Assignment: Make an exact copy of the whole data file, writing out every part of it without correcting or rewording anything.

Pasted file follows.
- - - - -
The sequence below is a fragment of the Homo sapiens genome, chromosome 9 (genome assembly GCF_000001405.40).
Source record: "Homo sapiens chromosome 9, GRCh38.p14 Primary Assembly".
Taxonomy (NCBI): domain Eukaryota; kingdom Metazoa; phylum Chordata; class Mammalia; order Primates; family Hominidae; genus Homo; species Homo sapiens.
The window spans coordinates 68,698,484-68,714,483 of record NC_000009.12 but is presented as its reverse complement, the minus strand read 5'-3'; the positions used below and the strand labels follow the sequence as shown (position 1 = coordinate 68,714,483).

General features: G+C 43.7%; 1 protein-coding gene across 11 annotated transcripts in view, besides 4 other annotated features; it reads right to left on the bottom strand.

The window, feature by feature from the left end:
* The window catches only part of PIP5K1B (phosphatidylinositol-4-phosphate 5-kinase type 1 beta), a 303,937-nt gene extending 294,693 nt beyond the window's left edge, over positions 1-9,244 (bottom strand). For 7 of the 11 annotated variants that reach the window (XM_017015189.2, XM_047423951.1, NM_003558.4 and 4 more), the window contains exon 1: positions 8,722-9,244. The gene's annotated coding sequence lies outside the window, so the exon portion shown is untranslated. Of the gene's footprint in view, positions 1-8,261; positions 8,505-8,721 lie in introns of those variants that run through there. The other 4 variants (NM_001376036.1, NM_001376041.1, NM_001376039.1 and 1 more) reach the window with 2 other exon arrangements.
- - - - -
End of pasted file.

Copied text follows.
The sequence below is a fragment of the Homo sapiens genome, chromosome 9 (genome assembly GCF_000001405.40).
Source record: "Homo sapiens chromosome 9, GRCh38.p14 Primary Assembly".
Taxonomy (NCBI): domain Eukaryota; kingdom Metazoa; phylum Chordata; class Mammalia; order Primates; family Hominidae; genus Homo; species Homo sapiens.
The window spans coordinates 68,698,484-68,714,483 of record NC_000009.12 but is presented as its reverse complement, the minus strand read 5'-3'; the positions used below and the strand labels follow the sequence as shown (position 1 = coordinate 68,714,483).

General features: G+C 43.7%; 1 protein-coding gene across 11 annotated transcripts in view, besides 4 other annotated features; it reads right to left on the bottom strand.

The window, feature by feature from the left end:
* The window catches only part of PIP5K1B (phosphatidylinositol-4-phosphate 5-kinase type 1 beta), a 303,937-nt gene extending 294,693 nt beyond the window's left edge, over positions 1-9,244 (bottom strand). For 7 of the 11 annotated variants that reach the window (XM_017015189.2, XM_047423951.1, NM_003558.4 and 4 more), the window contains exon 1: positions 8,722-9,244. The gene's annotated coding sequence lies outside the window, so the exon portion shown is untranslated. Of the gene's footprint in view, positions 1-8,261; positions 8,505-8,721 lie in introns of those variants that run through there. The other 4 variants (NM_001376036.1, NM_001376041.1, NM_001376039.1 and 1 more) reach the window with 2 other exon arrangements.